At Trumpet Behavioral Health, we understand that all children are unique, so their treatment locations should be, too. We offer ABA therapy at our autism treatment centers, and also provide home- and community-based services. Your Trumpet therapy team will work with your family to decide which therapy location works best for your child, or if they would benefit from a blend of settings.
Today, we’re going in-depth into in-home therapy to discover why we offer this type of treatment, how to prepare for it, and what your family can expect if in-home therapy is recommended for your child.
When Should ABA Therapy Be Done At Home?
In-home ABA therapy is helpful when establishing routines or behaviors that should happen in the home. For example, when practicing hygiene or family interactions, home-based therapy can help children with autism learn valuable skills in the target environment, making it easier for them to replicate this skill on their own. Additionally, since the home is a familiar environment, this type of ABA therapy can help children feel more comfortable learning new skills before they practice them in different environments. Ultimately, your therapy team will discuss your child’s goals with you and determine the best setting of care to help your child reach them.
READ MORE: Home-Based vs. Center-Based Therapy
If your ABA therapy team decides your child would benefit from in-home autism treatment, they’ll coordinate your child’s start date with you and help you prepare for his/her therapy sessions. Luckily, ABA therapy is flexible and can be done almost anywhere – therapists just need a structure for teaching and some basic materials for implementation. However, there are a few tips you can follow to make sure your child’s in-home session is successful:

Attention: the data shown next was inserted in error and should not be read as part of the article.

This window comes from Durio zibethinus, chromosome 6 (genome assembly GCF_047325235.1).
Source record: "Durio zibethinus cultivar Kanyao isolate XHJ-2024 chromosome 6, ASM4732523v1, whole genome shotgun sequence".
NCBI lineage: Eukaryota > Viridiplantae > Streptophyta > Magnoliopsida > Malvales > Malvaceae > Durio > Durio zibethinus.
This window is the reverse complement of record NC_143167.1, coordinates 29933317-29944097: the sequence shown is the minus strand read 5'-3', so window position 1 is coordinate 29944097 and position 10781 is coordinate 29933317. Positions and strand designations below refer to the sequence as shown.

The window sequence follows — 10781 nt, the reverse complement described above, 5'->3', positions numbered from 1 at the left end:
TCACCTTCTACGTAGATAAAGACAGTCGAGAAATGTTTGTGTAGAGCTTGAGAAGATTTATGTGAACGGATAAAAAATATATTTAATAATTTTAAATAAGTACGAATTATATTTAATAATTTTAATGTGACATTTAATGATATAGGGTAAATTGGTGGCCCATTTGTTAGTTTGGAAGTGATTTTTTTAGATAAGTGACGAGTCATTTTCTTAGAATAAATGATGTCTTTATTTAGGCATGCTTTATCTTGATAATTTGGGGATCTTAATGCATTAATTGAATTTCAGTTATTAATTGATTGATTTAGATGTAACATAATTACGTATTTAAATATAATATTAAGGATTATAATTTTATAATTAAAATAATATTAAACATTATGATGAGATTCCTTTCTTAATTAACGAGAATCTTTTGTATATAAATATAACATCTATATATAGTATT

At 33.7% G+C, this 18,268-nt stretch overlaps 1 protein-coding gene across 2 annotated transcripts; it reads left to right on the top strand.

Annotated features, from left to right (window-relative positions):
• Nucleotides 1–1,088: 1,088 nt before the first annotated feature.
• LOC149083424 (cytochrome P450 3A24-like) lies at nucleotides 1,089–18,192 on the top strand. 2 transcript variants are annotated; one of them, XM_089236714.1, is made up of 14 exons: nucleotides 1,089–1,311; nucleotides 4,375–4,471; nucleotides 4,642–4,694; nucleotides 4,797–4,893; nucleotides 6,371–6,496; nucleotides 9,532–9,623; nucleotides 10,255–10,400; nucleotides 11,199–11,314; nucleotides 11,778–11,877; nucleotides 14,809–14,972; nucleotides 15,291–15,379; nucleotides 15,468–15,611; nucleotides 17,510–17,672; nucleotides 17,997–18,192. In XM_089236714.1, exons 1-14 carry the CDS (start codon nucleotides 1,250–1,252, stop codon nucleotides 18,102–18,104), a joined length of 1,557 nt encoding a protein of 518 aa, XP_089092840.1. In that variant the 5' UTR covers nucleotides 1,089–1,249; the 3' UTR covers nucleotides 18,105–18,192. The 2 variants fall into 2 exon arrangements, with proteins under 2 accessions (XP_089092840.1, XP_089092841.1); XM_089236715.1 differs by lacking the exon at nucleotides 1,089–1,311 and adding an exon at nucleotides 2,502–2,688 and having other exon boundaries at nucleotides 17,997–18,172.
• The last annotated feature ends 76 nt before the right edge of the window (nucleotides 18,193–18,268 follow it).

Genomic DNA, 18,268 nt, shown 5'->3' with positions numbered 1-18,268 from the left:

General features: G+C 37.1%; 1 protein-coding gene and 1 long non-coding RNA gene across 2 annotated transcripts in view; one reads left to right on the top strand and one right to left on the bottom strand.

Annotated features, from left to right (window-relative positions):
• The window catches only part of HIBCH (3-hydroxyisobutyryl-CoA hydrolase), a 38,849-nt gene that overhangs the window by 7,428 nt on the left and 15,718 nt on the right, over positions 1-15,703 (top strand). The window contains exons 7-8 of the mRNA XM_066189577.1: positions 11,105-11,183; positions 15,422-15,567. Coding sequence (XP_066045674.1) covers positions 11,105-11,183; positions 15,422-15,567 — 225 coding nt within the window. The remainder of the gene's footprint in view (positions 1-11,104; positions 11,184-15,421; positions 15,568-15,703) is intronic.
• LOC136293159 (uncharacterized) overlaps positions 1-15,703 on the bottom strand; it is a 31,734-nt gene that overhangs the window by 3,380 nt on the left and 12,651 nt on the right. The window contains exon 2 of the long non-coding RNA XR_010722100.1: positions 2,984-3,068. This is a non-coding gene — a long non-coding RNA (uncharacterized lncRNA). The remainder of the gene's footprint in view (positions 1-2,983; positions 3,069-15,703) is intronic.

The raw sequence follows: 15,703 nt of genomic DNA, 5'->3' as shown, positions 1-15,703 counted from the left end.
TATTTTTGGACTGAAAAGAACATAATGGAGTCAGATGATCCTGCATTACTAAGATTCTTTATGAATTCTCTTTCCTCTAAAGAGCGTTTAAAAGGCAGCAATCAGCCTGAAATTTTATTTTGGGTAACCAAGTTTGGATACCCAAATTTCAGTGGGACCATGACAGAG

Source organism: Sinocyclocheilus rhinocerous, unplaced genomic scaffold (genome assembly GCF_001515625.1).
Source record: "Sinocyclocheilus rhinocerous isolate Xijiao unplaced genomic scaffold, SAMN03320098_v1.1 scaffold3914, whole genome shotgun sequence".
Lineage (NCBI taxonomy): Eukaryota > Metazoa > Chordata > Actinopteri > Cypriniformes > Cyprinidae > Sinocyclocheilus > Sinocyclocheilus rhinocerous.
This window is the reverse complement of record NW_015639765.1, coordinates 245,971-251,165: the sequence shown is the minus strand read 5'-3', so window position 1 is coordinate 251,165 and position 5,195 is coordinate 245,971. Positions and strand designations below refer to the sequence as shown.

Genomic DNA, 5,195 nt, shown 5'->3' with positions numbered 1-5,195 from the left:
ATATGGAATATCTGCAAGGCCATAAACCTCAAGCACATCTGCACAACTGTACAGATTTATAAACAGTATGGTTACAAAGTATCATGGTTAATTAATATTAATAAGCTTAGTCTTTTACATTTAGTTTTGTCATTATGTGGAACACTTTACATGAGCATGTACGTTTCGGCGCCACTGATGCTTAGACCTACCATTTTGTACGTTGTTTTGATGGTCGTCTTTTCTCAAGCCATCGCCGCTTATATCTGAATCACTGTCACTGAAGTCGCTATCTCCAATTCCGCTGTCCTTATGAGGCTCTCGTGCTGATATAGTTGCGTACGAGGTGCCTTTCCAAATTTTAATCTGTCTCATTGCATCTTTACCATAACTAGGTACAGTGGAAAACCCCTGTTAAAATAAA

- Ensure there is a dedicated space for the therapy team to work in. The space doesn’t have to be big, and can even be an area of a room that’s typically used for other things. To find the perfect location, check with your therapy team to see what kind of skills they’ll be practicing with your child.
- Make sure there are toys and activities your child enjoys available to the therapy team to use.
- Before the session begins, make sure your child isn’t engaged in an activity they really love. Instead, they should be doing something relatively neutral – this way, when the therapist offers fun activities, your child will be motivated and engaged in the session. If your child is doing an activity they’re really interested in and have to stop, he/she will be less likely to want to go to therapy.
What Is In-Home ABA Therapy Like?
In-home therapy treatments blend instruction in structured settings (like sitting at a table or on the floor) with instruction in the natural environment (like the kitchen, bedroom, or family room). The location of each session is determined based on the goals of your child’s treatment plan. Younger children tend to spend more time in natural environments, so their sessions may look a lot like playtime. As your child ages, more structure and routine is typically established, so sessions may take on more of a school or lesson format. Additionally, self-help and adaptive skills will likely be integrated into your child’s autism treatment plan as they age. This means in-home ABA therapy may give your child the opportunity to practice life skills like brushing their teeth, making a snack, or taking a walk using safety skills.
If you’re wondering if in-home ABA therapy is right for your child, contact us at Trumpet Behavioral Health. Our team will conduct a completely individualized assessment and create a unique treatment plan that addresses your child’s specific needs and identifies the ideal setting of care.